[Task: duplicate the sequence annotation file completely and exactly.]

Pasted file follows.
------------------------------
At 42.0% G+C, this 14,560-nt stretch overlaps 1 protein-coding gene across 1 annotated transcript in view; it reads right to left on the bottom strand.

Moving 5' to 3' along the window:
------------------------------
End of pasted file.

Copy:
At 42.0% G+C, this 14,560-nt stretch overlaps 1 protein-coding gene across 1 annotated transcript in view; it reads right to left on the bottom strand.

Moving 5' to 3' along the window: